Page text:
Figueiredo, Débora Alvares Leite, et al. “Toposome: Source of Antimicrobial Molecules in the Gonads of the Sea Urchin Lytechinus Variegatus (Lamarck, 1816).” Fish & Shellfish Immunology, 2020, doi:10.1016/j.fsi.2020.11.023.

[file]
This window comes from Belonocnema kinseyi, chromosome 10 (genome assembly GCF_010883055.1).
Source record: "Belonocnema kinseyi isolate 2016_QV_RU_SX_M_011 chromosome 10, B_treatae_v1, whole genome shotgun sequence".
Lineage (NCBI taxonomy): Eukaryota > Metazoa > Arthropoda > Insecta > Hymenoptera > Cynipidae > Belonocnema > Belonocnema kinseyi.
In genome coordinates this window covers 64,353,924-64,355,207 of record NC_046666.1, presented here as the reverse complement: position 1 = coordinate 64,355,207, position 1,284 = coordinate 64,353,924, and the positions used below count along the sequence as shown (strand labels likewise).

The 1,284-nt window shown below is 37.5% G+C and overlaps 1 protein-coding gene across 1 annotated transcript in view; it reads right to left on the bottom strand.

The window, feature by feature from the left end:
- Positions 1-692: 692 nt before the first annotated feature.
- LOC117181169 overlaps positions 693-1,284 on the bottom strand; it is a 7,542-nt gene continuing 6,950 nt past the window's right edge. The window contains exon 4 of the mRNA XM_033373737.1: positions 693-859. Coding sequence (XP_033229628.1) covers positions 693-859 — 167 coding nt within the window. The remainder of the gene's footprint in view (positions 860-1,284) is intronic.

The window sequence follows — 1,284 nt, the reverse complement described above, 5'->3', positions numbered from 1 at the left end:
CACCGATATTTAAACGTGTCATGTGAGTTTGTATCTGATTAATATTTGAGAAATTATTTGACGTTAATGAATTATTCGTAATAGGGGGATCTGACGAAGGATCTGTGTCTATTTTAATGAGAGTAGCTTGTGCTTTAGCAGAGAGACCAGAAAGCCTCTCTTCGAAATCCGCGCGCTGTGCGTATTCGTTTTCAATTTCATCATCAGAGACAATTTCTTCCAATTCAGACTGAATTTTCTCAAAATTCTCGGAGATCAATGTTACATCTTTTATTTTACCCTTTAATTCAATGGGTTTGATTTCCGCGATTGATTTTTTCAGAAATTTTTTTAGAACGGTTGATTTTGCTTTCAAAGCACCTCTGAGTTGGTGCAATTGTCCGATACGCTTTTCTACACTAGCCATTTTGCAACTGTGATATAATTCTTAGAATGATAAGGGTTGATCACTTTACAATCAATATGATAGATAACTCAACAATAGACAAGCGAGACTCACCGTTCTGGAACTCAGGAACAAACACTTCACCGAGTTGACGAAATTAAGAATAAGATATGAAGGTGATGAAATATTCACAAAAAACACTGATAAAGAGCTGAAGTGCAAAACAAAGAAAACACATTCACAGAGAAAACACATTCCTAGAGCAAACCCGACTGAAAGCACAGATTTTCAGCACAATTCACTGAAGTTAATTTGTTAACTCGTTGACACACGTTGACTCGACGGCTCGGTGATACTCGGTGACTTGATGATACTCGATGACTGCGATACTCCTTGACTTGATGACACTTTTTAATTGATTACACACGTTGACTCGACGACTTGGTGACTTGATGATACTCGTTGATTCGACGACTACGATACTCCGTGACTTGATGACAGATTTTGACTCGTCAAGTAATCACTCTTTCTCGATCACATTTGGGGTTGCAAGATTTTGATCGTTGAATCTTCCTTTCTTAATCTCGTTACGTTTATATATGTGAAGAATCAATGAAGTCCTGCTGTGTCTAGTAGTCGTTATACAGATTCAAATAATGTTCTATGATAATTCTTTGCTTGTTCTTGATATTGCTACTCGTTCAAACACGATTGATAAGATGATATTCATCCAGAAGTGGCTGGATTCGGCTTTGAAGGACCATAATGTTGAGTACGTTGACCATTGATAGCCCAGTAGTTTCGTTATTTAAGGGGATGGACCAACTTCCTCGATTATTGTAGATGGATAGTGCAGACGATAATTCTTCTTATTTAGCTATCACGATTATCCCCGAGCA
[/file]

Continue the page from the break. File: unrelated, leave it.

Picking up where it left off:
Sea urchins live in a challenging environment that requires rapid and efficient responses against pathogens and invaders. This response may be also important in reproductive processes once males and females release their gametes into water. In addition, the gonads are organs with dual function: reproductive organ and nutrient reserve, therefore it needs efficient protective mechanisms to preserve the nutrients as well as the reproductive cells. The aim of this study was to evaluate the presence and characterize antimicrobial molecules in the male and female gonads of the sea urchin Lytechinus variegatus. Through HPLC purification, antimicrobial activity test and mass spectrometry several antimicrobial molecules were found in the gonads of both gender. Computational in silico analyses showed that they are fragments of a glycoprotein called toposome, also known as major yolk protein (MYP) which is one of the major proteins found in the gonads. Although different functions have been reported for this protein, this is the first description of a direct antimicrobial activity in Lytechinus variegatus. The results indicate that when undergoing proteolysis the toposome generates different fragments with antimicrobial activity which may indicate the importance of a rapid defense response strategy against invading microorganisms in the gonads used by both males and females sea urchins.